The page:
For further evaluation of diagnostic data, the benefit of intraoperative PTH (IOPTH) served as validating evidence coupled with surgical findings and preoperative localization, but at our institution there was a disadvantage in terms of an average increased operative time of 33 minutes that was not present with FS or intraoperative US. There is a noted drawback in operative time with the use of IOPTH, but it clearly has a well-established role in providing supportive evidence (15).
On review of our cases, there was a trend towards having at least two pieces of corroborating data, be it a SES agreeing with a FGE with a dominant nodule or S-US with a directed exploration and IOPTH. In determining an appropriate working algorithm with this idea in mind, the two best pre-operative studies S-US and SES can be used to stratify options, which is displayed in Figure 1. The one arm to focus on is in those situations when there is a concordant S-US and SES scan. Directed exploration can be completed, and the adenoma can be removed with confidence without time spent in the OR waiting for the return of IOPTH. There should very much still be a role for IOPTH where there is disagreement between pre-operative localization studies, but in a system where there is an effective S-US and a congruent SES there is opportunity to forego the study.
In discussion of the limitations of the project, it is a retrospective study with an assortment of practice patterns that developed over the long time course that were not standardized. As a tertiary referral center, we were unable to determine specificity or negative predictive value of localization studies as there were no true negatives, since referred patients were known positives. Any dialogue about surgeon performed ultrasound needs to take into account operator dependence and that without adequate experience there may be difficulty in replicating accuracy.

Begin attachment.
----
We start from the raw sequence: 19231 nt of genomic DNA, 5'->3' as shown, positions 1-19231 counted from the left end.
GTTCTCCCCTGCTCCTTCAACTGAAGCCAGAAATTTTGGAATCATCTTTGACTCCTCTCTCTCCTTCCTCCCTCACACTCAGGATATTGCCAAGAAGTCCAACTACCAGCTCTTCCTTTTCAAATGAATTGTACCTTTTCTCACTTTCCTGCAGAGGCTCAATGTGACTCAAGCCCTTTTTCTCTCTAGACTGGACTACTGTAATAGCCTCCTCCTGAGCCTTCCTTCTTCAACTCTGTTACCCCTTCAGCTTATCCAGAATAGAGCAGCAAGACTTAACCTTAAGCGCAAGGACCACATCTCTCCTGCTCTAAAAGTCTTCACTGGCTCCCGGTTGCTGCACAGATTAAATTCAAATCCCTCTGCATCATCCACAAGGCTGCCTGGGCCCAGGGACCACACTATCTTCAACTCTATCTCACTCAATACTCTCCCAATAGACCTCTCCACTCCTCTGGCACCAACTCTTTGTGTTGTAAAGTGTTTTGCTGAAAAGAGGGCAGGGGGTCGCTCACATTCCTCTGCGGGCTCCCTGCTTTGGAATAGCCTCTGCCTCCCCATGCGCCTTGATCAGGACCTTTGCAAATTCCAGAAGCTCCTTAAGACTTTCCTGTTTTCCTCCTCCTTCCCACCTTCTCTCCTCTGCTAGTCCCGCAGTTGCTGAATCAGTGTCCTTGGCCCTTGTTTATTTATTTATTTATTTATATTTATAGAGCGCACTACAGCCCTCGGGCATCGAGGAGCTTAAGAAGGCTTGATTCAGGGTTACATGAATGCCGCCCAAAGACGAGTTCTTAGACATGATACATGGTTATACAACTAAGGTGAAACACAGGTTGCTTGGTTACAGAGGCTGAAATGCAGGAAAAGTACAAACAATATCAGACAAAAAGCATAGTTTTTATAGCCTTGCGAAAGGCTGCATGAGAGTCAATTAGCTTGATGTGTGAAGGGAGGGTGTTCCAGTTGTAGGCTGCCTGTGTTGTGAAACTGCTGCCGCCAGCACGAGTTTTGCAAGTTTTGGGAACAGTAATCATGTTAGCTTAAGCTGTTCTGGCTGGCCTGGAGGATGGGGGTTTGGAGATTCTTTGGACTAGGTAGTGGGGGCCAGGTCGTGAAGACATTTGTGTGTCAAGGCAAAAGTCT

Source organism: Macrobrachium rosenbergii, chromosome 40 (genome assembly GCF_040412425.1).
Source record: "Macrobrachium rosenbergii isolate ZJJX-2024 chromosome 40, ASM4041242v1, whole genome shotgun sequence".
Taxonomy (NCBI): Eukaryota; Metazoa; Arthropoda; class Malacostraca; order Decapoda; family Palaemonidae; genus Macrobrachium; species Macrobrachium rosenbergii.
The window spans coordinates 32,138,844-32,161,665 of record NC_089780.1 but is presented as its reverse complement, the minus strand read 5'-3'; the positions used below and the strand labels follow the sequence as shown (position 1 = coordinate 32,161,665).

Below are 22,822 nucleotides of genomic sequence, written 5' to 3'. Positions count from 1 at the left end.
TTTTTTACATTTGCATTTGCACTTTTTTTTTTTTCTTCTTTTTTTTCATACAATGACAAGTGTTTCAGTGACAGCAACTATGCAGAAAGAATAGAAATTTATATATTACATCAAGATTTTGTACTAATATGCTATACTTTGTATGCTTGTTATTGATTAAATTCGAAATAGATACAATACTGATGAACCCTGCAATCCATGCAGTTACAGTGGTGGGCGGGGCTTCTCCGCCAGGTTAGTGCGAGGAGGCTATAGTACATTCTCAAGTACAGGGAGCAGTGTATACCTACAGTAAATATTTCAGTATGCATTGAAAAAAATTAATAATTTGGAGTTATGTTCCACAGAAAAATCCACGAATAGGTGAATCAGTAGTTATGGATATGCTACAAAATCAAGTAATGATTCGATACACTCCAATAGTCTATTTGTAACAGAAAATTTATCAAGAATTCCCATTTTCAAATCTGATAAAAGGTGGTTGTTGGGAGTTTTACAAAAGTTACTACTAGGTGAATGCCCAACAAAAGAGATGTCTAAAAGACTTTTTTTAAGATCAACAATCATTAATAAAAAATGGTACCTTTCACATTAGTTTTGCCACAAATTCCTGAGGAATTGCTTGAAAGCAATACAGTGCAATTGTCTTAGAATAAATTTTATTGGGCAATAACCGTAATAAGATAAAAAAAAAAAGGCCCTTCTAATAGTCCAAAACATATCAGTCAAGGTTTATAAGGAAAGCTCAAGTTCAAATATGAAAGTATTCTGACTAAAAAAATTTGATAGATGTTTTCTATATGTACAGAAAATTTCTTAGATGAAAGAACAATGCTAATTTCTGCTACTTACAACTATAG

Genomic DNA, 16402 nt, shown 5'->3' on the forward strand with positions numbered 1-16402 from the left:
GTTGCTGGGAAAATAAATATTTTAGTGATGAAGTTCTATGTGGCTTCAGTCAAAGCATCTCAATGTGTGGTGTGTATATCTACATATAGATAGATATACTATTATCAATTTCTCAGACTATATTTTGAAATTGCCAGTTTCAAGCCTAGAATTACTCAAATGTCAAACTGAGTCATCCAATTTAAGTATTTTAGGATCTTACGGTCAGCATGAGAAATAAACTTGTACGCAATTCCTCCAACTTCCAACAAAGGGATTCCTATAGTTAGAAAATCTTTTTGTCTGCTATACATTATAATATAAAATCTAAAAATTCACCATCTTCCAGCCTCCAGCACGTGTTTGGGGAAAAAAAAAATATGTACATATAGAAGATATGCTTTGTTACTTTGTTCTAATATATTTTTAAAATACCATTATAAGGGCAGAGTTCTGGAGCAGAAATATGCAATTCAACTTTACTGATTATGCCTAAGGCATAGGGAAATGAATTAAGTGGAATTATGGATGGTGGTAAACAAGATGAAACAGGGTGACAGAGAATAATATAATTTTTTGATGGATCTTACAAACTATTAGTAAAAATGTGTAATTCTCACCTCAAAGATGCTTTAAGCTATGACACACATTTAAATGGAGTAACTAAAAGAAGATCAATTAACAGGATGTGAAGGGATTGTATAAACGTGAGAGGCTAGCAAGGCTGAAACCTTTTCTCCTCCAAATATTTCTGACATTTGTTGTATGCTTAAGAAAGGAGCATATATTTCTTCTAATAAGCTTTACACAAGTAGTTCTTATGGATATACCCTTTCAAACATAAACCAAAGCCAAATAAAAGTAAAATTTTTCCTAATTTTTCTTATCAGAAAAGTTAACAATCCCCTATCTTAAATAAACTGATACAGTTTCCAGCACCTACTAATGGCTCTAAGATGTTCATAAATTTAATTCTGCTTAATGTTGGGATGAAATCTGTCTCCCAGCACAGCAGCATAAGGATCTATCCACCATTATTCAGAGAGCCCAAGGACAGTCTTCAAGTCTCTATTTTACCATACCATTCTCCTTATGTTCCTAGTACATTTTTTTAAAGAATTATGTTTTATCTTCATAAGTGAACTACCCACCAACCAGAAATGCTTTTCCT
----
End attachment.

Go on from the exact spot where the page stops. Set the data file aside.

As the overall goal of the study was to review pre-operative localization tests and to determine their efficacy, it was shown that surgeon-performed ultrasound was overall more accurate and had better positive predictive value than the sestamibi or radiology performed ultrasound. For a management protocol to be developed, we propose an option to forego intraoperative PTH in the setting in which SES and S-US are concordant with one another and correctly agree with operative findings (Figure 1), as there is a temporal cost to the study as it adds an average of 33 minutes to operating time at our institution.
Conflicts of Interest: The authors have no conflicts of interest to declare.
Ethical Statement: Data was gathered from retrospective chart review after obtaining appropriate IRB approval (approval number: 13-02525-XM).